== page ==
Hyperconnectivity and cars: what people want in their future cars

July 29, 2021

Matthew Hellon
Research Executive

The automotive industry is undergoing big changes. Technological advancement in the form of automation, over the air updates and voice recognition is changing how we interact with and view our cars. Data security will become increasingly important, people will expect their cars to predict problems before they arise, and drivers will turn to users. Cars are more like our other devices than ever before and they’re becoming hyperconnected.

Hyperconnectivity is the use of massive data centers to quickly collect, transport and analyse data in the cloud, on the network or on devices. Cars are the ultimate devices. This means there’s fertile ground for hyperconnectivity to add value for automotive manufacturers.

Our research with Cadence Design, that surveyed 3,000 consumers, identified what people want from their future, hyperconnected cars.

Here are the key insights you need to know.

Please use the interactive graphs to split the results by market.

Data security and automation are creating new competitive battlegrounds
What constitutes a safe or technologically advanced car is changing. As cars collect more personal and journey data, data security becomes key. 40% of people believe that in 2025 driving software or driver data will be the most important factors in determining how safe a car is. Without confidence in a car’s data security, drivers won’t be willing to share the data. This means they won’t get the full benefits of what a hyperconnected car can offer them.

Transparency is also key. The prospect of ‘cars that track and record where you go and store the data in the cloud’ is met with negative sentiment by 70% of people. The benefits of this data collection and how it’s used needs to be clear and transparent.

In 2025, autonomous assisted driving features and the car’s ability to drive fully by itself will be the most important factors in determining how advanced a car will be. This is twice as important as brand - which along with price is traditionally a key priority when buying a car.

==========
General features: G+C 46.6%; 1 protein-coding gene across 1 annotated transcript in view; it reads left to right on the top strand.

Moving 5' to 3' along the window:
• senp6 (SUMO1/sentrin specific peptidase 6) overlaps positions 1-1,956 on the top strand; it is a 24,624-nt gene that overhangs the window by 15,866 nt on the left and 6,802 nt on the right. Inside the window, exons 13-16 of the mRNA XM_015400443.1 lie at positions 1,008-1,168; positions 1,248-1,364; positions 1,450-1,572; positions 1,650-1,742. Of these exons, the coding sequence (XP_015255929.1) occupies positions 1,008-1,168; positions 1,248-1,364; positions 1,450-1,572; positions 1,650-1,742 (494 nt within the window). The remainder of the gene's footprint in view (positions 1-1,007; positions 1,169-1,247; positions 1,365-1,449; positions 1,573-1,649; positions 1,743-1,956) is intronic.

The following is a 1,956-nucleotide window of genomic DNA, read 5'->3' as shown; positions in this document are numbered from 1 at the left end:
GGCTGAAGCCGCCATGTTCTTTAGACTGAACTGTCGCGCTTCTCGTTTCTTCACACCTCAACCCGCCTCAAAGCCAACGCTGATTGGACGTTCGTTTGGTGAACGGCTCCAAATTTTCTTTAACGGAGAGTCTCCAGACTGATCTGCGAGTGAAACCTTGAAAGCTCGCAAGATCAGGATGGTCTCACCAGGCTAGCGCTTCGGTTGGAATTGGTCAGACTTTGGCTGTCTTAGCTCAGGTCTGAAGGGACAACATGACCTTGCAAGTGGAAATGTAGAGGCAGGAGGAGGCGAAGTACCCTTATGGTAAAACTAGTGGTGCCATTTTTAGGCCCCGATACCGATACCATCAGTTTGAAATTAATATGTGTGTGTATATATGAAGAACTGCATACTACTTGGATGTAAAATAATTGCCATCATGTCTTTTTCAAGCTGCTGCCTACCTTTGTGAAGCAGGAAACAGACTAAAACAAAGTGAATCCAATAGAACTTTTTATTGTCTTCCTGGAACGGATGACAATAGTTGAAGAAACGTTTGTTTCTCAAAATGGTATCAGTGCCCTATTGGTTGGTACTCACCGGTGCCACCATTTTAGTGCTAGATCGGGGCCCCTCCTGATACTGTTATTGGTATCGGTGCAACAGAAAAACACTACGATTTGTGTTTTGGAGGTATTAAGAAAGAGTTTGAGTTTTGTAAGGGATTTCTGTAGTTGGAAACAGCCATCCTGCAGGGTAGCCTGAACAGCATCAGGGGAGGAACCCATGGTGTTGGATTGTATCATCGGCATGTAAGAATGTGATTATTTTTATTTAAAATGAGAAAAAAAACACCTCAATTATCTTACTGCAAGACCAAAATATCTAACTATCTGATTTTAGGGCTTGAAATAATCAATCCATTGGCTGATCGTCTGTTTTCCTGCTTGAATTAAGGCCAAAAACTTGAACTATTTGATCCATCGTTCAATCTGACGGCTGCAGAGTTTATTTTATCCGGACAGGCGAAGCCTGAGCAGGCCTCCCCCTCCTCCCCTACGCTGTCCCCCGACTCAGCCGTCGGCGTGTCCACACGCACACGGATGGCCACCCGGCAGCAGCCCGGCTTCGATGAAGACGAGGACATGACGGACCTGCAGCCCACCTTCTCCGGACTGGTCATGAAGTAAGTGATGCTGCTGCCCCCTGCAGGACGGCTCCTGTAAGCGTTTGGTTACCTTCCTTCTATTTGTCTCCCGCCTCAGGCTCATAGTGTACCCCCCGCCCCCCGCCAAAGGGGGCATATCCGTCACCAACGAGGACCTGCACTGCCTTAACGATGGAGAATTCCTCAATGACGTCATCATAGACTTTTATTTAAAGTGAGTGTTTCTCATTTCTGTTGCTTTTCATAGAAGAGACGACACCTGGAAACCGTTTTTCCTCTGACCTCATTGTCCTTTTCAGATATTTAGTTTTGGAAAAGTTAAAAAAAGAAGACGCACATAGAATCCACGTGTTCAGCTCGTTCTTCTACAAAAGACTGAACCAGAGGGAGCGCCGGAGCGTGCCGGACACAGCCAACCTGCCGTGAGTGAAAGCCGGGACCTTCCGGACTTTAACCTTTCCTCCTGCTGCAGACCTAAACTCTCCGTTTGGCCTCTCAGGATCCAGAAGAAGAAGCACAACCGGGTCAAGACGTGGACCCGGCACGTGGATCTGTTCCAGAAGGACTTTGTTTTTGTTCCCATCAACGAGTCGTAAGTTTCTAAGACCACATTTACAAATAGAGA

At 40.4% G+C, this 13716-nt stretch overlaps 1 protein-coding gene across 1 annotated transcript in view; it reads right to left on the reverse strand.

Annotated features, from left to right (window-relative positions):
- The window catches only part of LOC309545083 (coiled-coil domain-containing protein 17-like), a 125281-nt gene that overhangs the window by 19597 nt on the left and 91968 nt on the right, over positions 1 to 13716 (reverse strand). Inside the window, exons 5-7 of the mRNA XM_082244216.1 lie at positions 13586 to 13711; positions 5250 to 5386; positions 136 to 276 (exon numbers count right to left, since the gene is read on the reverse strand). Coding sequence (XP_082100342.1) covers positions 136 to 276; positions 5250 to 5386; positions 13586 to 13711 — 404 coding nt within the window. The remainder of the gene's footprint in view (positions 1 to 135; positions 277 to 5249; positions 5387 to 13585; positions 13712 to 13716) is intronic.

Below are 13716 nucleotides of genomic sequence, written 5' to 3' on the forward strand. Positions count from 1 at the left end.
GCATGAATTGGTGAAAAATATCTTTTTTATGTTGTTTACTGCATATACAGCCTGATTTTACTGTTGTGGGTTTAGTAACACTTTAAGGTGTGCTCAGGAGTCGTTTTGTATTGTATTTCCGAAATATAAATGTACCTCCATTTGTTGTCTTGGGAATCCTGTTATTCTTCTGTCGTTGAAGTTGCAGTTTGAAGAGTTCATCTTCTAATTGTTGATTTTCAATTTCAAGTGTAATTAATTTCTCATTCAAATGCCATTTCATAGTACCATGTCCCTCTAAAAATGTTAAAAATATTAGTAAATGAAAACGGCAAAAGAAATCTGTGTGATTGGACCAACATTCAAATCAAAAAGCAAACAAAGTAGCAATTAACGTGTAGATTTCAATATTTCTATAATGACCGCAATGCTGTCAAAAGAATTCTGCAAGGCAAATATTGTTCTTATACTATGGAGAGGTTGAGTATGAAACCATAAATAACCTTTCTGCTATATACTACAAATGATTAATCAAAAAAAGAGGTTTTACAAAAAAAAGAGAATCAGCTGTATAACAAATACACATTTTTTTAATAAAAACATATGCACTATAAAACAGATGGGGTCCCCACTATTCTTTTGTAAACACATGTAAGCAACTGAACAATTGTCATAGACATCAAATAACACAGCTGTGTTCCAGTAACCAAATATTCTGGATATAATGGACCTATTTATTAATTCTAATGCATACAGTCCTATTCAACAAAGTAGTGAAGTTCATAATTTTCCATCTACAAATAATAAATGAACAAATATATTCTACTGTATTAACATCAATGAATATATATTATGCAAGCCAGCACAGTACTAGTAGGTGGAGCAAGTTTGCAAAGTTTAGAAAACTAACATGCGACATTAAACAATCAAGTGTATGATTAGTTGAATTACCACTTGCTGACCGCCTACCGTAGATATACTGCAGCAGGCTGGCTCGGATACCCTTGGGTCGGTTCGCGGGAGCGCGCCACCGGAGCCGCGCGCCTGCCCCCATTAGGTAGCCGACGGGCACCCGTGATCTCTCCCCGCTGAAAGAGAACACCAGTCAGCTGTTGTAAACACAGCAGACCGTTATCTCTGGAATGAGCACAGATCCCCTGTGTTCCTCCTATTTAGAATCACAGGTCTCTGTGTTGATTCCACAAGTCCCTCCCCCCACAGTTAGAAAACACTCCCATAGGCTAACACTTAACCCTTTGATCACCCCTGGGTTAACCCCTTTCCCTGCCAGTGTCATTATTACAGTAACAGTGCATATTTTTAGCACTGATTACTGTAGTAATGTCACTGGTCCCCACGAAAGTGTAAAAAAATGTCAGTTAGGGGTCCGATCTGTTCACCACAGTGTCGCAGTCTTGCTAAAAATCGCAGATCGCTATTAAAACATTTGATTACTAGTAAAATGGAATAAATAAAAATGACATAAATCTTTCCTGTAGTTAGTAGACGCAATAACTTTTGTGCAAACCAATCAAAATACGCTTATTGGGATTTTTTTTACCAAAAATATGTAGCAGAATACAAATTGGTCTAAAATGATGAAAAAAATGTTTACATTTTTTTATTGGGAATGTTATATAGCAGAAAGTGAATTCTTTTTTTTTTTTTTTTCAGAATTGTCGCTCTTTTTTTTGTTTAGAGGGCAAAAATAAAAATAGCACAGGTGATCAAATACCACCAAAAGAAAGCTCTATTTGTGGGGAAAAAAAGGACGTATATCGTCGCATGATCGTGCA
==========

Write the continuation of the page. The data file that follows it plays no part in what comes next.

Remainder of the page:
All this present an opportunity for brands to define themselves as the leader in these new battlegrounds. Brands have carved out space when it comes to physical aspects of the car (Volvos are safe, Land Rovers have off road capability and BMW have precision engineering). But which brands will own data security and automation in the future hyperconnected world?

People want frictionless experiences

We presented people with several potential future car-related scenarios to understand their feelings about the future of car ownership. Many react positively to a frictionless experience with aspects of car ownership such as maintenance and repairs, predicted and solved before the owner must do anything.

For example:

  • 65% are positive towards the idea of ‘Replacement parts automatically ordered when sensors indicate they’re about to break’
  • 66% of people associate ‘Cars being serviced by IT technicians and mechanics’ with positive words
  • ‘Options to buy general products or services with in-car technology’ is also well received by 67% of people, suggesting that many think their cars should be able to do the same things their other devices do

Voice recognition will continue to grow

Future, hyperconnected devices and cars all need ways of communicating with their users. Potential ways of interacting with devices has expanded in recent years with the advent of voice and facial recognition. As cars become more like our other devices, drivers will turn into users. But how do people really want to interact with their cars?

When it comes to navigating in-car satellite navigation systems, voice is the preferred method of interaction for 46% of people. This is unsurprising given the safety implications of physical interaction with the dashboard while driving. However, when it comes to unlocking their car, people would prefer to use touch/physical interaction such as the use of a key. This is what people are used to using and few see the benefits of alternative ways of unlocking their car.

Our research with Cadence has highlighted a number of insights pertinent to the automotive industry’s future. Data security will become increasingly important, people expect their cars to predict problems before they arise and want to interact with their cars in different ways depending on the task.

Read the full report
here for more insights on consumer electronics, healthcare, and generational differences in the results.

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